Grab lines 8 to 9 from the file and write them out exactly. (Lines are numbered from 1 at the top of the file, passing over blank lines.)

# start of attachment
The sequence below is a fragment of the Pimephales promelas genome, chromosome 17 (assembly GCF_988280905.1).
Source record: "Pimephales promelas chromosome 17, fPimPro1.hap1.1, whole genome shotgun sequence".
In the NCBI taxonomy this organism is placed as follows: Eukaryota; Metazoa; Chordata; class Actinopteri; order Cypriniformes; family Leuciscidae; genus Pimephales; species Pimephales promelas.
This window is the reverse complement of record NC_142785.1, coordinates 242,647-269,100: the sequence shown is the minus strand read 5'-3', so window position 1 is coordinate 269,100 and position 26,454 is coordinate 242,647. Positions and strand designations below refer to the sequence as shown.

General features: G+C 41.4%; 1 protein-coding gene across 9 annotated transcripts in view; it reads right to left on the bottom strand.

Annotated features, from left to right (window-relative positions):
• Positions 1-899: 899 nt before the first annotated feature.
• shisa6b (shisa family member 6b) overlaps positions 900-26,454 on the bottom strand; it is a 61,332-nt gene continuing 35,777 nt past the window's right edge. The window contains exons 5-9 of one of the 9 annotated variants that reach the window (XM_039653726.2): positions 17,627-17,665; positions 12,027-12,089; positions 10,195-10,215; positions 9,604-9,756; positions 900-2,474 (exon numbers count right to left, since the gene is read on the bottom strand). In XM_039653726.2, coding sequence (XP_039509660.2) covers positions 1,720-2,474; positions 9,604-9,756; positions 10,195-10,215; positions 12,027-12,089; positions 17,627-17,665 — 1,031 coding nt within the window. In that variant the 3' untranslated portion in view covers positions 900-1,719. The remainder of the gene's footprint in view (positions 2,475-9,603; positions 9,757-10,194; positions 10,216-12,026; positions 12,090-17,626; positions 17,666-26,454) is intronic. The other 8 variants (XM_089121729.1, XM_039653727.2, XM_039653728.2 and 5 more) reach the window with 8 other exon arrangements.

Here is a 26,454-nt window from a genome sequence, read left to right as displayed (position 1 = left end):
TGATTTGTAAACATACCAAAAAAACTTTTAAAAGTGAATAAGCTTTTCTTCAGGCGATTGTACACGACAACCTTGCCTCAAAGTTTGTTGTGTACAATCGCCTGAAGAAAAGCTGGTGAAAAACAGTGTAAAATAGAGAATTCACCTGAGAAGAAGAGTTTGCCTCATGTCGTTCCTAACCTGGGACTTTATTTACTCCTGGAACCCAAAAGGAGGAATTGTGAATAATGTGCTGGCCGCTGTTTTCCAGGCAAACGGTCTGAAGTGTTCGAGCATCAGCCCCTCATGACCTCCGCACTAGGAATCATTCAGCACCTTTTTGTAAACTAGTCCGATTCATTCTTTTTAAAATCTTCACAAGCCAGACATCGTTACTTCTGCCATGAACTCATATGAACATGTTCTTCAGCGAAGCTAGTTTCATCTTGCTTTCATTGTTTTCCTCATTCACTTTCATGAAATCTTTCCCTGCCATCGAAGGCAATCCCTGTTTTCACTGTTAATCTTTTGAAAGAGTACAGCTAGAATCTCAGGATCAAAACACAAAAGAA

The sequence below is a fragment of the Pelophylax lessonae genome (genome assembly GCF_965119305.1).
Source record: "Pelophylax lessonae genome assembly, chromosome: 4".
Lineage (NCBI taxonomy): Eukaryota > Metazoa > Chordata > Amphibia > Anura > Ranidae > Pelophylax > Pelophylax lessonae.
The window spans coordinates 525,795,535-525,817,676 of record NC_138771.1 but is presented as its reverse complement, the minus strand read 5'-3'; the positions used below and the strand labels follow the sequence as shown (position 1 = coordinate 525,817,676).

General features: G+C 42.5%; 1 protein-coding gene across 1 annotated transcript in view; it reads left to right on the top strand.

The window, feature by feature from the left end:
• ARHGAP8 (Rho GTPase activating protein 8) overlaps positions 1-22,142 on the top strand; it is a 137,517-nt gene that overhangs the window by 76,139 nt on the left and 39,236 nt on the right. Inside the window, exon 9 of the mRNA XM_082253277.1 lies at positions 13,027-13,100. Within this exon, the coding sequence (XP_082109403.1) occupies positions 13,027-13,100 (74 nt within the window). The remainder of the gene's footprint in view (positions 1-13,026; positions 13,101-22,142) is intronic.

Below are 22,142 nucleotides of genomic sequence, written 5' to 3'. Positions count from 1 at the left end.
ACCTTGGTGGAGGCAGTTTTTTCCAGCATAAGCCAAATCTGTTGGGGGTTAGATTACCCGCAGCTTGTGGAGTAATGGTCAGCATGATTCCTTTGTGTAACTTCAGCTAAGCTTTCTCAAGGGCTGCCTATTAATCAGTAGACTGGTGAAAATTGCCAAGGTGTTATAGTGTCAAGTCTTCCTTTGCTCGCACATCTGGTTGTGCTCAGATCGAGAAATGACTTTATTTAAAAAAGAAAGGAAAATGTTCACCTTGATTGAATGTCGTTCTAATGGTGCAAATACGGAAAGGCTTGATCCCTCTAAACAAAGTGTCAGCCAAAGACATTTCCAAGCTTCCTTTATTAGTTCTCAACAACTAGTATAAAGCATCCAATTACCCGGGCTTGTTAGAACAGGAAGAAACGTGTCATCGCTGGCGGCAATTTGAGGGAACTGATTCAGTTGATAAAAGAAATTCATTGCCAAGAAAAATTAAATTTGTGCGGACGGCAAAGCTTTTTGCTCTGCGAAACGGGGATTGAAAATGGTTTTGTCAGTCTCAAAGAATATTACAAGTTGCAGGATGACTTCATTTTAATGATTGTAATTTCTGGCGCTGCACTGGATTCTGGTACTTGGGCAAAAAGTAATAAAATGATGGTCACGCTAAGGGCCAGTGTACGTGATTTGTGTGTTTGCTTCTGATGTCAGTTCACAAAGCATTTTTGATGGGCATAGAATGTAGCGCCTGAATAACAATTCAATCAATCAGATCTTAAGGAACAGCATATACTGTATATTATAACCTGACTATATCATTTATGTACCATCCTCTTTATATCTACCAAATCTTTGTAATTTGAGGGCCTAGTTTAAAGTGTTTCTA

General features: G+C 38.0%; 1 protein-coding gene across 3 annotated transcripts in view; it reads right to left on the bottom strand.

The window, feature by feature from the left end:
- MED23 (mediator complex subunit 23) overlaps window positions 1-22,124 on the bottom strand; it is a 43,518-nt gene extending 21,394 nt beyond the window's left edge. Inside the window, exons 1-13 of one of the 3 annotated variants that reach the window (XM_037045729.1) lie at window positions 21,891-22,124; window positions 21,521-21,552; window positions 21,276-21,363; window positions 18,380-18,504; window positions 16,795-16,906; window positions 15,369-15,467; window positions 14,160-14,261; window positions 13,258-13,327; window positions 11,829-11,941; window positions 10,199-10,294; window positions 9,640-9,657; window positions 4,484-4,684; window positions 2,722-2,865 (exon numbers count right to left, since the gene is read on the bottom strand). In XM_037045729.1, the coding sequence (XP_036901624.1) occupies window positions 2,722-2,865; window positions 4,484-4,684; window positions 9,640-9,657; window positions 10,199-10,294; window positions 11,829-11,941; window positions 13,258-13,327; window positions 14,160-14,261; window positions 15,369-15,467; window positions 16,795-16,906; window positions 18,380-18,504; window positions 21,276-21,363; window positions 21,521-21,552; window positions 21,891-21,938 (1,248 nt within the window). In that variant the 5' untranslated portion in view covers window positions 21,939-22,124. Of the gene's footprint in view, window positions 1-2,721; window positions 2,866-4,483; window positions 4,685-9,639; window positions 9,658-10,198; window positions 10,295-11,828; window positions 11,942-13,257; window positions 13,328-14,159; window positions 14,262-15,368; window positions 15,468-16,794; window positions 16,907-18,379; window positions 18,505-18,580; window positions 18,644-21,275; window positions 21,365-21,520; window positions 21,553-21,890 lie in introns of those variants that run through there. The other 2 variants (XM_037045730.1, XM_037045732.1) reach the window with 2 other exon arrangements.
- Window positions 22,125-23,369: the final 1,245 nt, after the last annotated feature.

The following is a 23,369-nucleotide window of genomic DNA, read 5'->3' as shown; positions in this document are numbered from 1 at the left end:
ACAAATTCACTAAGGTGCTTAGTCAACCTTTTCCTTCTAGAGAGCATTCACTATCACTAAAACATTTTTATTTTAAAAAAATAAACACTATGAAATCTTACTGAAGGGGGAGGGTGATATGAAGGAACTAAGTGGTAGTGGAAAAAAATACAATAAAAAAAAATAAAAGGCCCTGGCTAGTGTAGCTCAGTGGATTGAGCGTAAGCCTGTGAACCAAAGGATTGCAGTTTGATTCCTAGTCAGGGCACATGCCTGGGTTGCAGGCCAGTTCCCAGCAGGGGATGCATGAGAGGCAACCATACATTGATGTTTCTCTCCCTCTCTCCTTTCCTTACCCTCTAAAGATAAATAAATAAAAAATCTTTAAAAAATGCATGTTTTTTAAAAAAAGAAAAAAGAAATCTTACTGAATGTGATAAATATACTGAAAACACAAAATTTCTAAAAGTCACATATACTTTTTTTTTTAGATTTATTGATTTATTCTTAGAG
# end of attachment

• shisa6b (shisa family member 6b) overlaps positions 900-26,454 on the bottom strand; it is a 61,332-nt gene continuing 35,777 nt past the window's right edge. The window contains exons 5-9 of one of the 9 annotated variants that reach the window (XM_039653726.2): positions 17,627-17,665; positions 12,027-12,089; positions 10,195-10,215; positions 9,604-9,756; positions 900-2,474 (exon numbers count right to left, since the gene is read on the bottom strand). In XM_039653726.2, coding sequence (XP_039509660.2) covers positions 1,720-2,474; positions 9,604-9,756; positions 10,195-10,215; positions 12,027-12,089; positions 17,627-17,665 — 1,031 coding nt within the window. In that variant the 3' untranslated portion in view covers positions 900-1,719. The remainder of the gene's footprint in view (positions 2,475-9,603; positions 9,757-10,194; positions 10,216-12,026; positions 12,090-17,626; positions 17,666-26,454) is intronic. The other 8 variants (XM_089121729.1, XM_039653727.2, XM_039653728.2 and 5 more) reach the window with 8 other exon arrangements.

Here is a 26,454-nt window from a genome sequence, read left to right as displayed (position 1 = left end):